Here is an idea that my friend Wendy and I came up with to display jewelry for an art show exhibit I did recently at Joanne's Frame Shop and Gallery.
I needed to find some way to display the jewelry so individual pieces could be viewed and accessed easily. It also needed to be easy to store, not overly bulky, assembled and set up quickly.
This idea was the result of a lot of brainstorming, trial and error and rummaging through my large stash of thrift store finds. To be perfectly honest, it does take a good amount of time to put together, but once done, it is something that can be used over and over again. The final result looked wonderful and received rave reviews.
It started out to be used in the gallery show. I was showing both mixed media art and jewelry, so my exhibit space was limited. This panel hung on the main wall and was able to hold many pieces. I liked the way it looked so after the show, I decided to make another panel and modify them for use in outdoor shows to hang from the sides of the tent. This would allow me to use just one table, and have many pieces on display. Rather than flipping through many boxes with jewelry, it will now be easily viewed.
I started with an old wooden shade from the thrift store. In our area, they always seem to be available and for just pennies. I took the length needed by cutting away the row of extra slats, then tied the ends off with the string from the shade and added additional security by wiring the edges.
The next step was to lay out my jewelry cards on the panel to figure out positioning space and lay the clothes pins where they needed to be. Beginning at the bottom of the panel, each pin was attached.
HOW TO ATTACH THE CLOTHESPINS
The side hole in the clothespin is threaded with wire.
Lay the wired clothespin in the position you want it located on the shade,then thread the wire through the sides of one slat, turn over and twist to secure it from the back. Continue until all the clips are placed on your shade
To hang this in the gallery, it was attached to a wall using staples and small nails between the slats. It was very sturdy and durable.
To make the transition from the gallery wall to the side walls of my tent, I had to come up with a system to hang it. This has been a lot of brainstorming, trying different materials to see what would be strong enough to hold it yet easy to assemble.
My first idea was to create a wooden frame around the border and attach it to the shade by slipping wood frame slats through loops I would place on the back. I decided against this - not wanting to transport and store 6ft long pieces of wood.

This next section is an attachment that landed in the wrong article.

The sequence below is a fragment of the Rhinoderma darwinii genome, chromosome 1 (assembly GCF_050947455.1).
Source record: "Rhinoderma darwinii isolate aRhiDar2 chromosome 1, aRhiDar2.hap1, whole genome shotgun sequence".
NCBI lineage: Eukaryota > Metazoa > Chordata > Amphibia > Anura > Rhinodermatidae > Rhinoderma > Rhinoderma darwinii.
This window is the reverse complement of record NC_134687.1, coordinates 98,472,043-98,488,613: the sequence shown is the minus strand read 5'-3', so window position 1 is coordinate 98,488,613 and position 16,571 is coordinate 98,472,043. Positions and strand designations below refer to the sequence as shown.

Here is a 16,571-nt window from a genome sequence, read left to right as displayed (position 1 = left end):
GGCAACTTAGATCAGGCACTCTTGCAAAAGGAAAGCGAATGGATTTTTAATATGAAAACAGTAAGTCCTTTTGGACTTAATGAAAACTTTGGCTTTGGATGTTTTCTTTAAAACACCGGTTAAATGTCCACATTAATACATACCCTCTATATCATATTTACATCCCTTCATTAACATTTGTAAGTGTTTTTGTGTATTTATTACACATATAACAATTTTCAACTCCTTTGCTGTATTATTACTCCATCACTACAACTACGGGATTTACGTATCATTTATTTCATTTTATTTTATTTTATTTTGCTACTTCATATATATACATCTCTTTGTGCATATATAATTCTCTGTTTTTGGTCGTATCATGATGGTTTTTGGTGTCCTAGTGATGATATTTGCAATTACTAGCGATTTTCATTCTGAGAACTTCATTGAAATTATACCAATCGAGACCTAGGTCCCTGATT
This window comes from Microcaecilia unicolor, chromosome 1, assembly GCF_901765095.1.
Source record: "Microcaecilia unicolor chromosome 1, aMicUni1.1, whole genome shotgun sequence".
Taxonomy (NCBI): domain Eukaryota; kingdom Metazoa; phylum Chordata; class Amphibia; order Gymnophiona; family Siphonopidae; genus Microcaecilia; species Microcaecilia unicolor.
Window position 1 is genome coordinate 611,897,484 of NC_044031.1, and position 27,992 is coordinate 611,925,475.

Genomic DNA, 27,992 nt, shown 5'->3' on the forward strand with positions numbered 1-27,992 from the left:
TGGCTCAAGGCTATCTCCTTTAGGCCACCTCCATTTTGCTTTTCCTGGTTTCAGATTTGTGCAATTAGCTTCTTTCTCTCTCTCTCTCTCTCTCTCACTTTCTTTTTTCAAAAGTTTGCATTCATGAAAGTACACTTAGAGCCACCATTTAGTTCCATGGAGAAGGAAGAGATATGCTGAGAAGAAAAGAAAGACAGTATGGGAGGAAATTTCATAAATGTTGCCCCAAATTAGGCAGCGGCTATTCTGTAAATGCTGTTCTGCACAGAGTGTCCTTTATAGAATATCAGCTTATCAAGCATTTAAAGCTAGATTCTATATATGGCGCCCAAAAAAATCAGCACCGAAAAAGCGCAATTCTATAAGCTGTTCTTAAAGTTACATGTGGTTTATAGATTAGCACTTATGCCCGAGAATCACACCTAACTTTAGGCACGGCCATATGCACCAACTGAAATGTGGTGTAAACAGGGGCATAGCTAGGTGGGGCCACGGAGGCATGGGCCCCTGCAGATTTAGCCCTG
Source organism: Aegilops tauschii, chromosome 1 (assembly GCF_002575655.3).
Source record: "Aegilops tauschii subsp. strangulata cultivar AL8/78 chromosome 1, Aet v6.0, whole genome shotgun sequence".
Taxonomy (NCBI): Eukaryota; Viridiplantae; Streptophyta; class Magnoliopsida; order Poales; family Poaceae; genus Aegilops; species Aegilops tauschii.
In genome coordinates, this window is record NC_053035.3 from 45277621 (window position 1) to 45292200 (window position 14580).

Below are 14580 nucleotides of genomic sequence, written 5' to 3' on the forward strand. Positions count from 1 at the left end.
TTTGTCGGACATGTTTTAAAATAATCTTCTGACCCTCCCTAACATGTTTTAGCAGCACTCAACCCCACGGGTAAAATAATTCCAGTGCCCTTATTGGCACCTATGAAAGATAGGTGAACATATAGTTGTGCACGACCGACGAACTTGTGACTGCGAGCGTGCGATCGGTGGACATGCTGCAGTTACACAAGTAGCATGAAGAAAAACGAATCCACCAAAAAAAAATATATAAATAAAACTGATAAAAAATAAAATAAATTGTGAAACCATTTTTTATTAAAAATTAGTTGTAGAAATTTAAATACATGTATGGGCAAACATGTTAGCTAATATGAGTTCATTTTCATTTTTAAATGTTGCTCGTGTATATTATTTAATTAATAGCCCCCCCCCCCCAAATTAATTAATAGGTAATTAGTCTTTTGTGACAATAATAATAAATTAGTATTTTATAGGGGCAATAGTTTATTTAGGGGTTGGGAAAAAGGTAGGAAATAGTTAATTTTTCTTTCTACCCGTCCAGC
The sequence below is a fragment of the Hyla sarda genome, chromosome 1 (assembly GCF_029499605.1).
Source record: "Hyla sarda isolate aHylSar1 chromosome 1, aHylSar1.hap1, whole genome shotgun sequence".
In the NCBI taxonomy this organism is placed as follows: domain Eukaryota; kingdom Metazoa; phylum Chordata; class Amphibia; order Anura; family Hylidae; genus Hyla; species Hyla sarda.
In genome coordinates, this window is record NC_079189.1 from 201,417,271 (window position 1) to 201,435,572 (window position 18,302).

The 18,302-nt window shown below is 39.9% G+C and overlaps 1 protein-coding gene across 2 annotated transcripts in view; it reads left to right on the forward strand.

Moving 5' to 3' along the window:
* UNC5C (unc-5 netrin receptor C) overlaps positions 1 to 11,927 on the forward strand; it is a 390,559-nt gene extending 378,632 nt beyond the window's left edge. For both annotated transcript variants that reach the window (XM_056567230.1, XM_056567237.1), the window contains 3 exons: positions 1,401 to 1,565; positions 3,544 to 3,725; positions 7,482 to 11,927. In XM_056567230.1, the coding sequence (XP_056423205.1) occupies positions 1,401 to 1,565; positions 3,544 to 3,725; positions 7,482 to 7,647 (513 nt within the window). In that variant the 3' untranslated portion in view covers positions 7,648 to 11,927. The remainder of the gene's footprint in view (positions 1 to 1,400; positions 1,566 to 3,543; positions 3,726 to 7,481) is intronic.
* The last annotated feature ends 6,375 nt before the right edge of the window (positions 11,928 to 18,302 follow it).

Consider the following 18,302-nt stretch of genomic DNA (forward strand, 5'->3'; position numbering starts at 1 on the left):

So Plan B was to attach some kind of hanging clips to the top, then thread chain through the clip, at the desired length, and secure the other end of the chain around the side walls metal brace. The chain can be cut the same lengths, so the panel would hang evenly.
Having 2 panels to clip, became a challenge. Once I found what I would use, I didn't have enough material for both. So I'll show you the way each was done..
First Panel: My husband had some metal parts in his stash that would work, but only had 8, which was enough to go across the entire top of the small panel. This metal thing was wired to the shade as close to the top as possible. A key ring was placed through that. I determined I need 15" of chain. One end will be placed into the key ring, the other end I'll loop around the top bar of the side wall of the tent and S hook it in place.
Then I wired them to the top of the shade, as described above. This panel used 11 clothespins.
I have not cut the lengths of chain yet, so it is not pictured here. I have a show at the Sellersville Gallery of the Arts, this Sunday. I'll take pictures and add them to the post, sometime next week. Or, if you are in the area, come by and see it in person.
I still need to come up with a simple way to tether the bottom of the panel so it is stable when it hangs, so that will be pictured as well.
Here is a picture of the two panels all rolled up and ready for transport. Very compact and won't take up much room in the car.
I hope this gives you some inspiration for your next display project. I would love to hear what other jewelry artist are doing as well!